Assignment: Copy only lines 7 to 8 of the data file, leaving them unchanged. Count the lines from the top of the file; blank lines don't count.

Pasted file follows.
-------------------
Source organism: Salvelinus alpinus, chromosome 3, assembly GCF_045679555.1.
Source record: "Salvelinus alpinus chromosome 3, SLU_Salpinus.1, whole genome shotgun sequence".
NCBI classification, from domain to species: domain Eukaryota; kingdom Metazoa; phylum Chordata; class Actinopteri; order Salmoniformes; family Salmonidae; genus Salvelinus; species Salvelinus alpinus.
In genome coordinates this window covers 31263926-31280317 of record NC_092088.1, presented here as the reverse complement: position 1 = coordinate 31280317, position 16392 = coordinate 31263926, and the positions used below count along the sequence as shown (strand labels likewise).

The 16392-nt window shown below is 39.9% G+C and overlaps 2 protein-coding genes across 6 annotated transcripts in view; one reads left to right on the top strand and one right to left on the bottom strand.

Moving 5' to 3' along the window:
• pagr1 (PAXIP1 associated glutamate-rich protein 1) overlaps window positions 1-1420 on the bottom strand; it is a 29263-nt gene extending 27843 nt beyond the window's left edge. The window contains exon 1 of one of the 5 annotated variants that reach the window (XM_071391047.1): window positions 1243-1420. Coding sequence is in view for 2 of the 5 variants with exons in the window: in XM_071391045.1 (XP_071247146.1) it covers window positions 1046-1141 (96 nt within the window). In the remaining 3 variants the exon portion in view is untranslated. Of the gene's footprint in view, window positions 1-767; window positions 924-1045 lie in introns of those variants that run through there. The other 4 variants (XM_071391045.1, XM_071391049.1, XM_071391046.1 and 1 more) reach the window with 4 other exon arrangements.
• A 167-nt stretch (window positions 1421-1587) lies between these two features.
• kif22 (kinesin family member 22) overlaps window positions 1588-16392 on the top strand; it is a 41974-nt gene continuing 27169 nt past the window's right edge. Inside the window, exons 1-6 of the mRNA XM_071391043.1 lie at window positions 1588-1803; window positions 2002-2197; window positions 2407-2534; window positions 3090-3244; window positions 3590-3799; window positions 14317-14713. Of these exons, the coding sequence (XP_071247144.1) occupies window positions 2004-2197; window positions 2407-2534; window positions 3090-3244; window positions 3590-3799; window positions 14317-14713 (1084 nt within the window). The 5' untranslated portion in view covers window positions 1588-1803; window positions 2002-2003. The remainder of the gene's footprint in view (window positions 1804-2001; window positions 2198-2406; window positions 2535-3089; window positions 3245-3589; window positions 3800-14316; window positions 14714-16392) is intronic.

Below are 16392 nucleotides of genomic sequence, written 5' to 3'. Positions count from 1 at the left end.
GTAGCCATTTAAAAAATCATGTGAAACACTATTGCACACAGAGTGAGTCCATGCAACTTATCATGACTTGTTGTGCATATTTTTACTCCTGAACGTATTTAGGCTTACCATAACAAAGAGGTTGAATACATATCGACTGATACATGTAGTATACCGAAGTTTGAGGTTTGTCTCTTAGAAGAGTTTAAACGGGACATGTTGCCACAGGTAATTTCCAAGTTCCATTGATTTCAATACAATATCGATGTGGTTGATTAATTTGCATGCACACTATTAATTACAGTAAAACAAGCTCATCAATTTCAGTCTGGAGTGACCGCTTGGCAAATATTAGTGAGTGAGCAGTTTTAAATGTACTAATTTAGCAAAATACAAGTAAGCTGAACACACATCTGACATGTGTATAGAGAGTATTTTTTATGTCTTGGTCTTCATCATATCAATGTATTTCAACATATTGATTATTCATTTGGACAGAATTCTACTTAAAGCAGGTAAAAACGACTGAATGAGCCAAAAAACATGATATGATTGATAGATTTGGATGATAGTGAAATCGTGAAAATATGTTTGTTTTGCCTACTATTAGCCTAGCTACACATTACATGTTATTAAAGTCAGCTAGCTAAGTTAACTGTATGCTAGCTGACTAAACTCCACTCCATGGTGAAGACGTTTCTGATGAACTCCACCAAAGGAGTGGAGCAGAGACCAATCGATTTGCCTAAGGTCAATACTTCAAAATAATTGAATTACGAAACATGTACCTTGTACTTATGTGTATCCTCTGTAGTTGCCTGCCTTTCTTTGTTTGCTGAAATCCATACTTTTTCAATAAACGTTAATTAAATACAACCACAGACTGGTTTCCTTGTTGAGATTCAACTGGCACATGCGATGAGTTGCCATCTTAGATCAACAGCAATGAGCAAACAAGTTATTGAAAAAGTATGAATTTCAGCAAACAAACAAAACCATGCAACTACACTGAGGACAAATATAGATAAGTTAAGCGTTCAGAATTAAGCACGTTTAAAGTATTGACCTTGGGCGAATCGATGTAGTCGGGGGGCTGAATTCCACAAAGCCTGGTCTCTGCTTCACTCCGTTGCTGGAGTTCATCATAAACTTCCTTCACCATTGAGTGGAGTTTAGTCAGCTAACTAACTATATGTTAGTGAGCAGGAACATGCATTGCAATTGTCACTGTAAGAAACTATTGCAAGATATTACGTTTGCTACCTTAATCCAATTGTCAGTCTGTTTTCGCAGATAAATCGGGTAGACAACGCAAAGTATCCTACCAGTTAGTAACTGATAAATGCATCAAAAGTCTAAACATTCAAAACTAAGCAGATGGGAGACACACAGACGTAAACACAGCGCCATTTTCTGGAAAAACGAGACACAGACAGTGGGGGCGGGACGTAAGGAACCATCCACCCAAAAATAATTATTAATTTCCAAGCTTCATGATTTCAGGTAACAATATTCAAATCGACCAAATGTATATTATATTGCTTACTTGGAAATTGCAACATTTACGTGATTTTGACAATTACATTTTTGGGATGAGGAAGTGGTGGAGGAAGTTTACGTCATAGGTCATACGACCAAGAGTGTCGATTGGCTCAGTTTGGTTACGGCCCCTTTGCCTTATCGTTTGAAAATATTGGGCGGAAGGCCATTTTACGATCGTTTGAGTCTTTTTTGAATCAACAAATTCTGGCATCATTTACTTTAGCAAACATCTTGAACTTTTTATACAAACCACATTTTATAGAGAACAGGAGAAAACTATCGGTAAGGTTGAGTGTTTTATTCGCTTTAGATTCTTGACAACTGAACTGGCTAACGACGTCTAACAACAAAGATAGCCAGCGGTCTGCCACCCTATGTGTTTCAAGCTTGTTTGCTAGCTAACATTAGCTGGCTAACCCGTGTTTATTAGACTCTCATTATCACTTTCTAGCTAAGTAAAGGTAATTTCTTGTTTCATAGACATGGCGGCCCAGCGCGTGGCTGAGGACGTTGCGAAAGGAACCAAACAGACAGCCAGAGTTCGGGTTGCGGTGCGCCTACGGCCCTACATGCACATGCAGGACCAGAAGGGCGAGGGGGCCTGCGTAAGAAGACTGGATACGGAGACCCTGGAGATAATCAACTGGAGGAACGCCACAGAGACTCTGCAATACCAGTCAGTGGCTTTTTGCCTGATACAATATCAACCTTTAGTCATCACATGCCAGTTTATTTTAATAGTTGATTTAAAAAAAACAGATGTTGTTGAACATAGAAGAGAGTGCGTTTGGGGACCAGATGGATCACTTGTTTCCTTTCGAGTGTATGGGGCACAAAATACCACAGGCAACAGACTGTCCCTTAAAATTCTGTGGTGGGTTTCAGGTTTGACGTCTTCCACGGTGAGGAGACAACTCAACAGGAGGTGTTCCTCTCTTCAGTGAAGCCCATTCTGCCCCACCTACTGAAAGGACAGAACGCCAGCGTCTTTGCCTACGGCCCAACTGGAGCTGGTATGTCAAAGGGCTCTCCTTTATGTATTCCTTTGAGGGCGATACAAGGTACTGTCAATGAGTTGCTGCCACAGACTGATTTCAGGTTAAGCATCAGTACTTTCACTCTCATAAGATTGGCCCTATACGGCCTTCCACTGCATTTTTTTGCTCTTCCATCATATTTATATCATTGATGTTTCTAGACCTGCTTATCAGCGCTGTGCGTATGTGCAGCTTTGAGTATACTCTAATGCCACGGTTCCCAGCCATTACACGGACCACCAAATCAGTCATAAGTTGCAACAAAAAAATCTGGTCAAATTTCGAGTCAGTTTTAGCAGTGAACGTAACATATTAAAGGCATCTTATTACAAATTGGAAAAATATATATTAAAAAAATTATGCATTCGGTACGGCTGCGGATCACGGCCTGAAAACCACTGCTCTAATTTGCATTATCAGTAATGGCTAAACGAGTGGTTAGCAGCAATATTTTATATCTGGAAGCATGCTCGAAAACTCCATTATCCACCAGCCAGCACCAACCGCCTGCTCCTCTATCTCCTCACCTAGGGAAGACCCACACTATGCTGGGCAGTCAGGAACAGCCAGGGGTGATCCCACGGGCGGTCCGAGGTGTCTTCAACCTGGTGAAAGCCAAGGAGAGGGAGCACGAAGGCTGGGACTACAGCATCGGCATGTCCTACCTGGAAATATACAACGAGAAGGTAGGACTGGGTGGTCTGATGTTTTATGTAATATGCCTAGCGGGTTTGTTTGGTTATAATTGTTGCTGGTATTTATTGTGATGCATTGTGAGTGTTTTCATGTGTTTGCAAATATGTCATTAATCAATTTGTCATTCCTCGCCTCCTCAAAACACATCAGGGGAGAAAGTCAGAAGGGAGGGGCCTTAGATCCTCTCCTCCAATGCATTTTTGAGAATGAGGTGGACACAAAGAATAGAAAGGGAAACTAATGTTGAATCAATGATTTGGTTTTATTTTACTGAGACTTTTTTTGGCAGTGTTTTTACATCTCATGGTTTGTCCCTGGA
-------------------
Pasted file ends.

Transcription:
• pagr1 (PAXIP1 associated glutamate-rich protein 1) overlaps window positions 1-1420 on the bottom strand; it is a 29263-nt gene extending 27843 nt beyond the window's left edge. The window contains exon 1 of one of the 5 annotated variants that reach the window (XM_071391047.1): window positions 1243-1420. Coding sequence is in view for 2 of the 5 variants with exons in the window: in XM_071391045.1 (XP_071247146.1) it covers window positions 1046-1141 (96 nt within the window). In the remaining 3 variants the exon portion in view is untranslated. Of the gene's footprint in view, window positions 1-767; window positions 924-1045 lie in introns of those variants that run through there. The other 4 variants (XM_071391045.1, XM_071391049.1, XM_071391046.1 and 1 more) reach the window with 4 other exon arrangements.
• A 167-nt stretch (window positions 1421-1587) lies between these two features.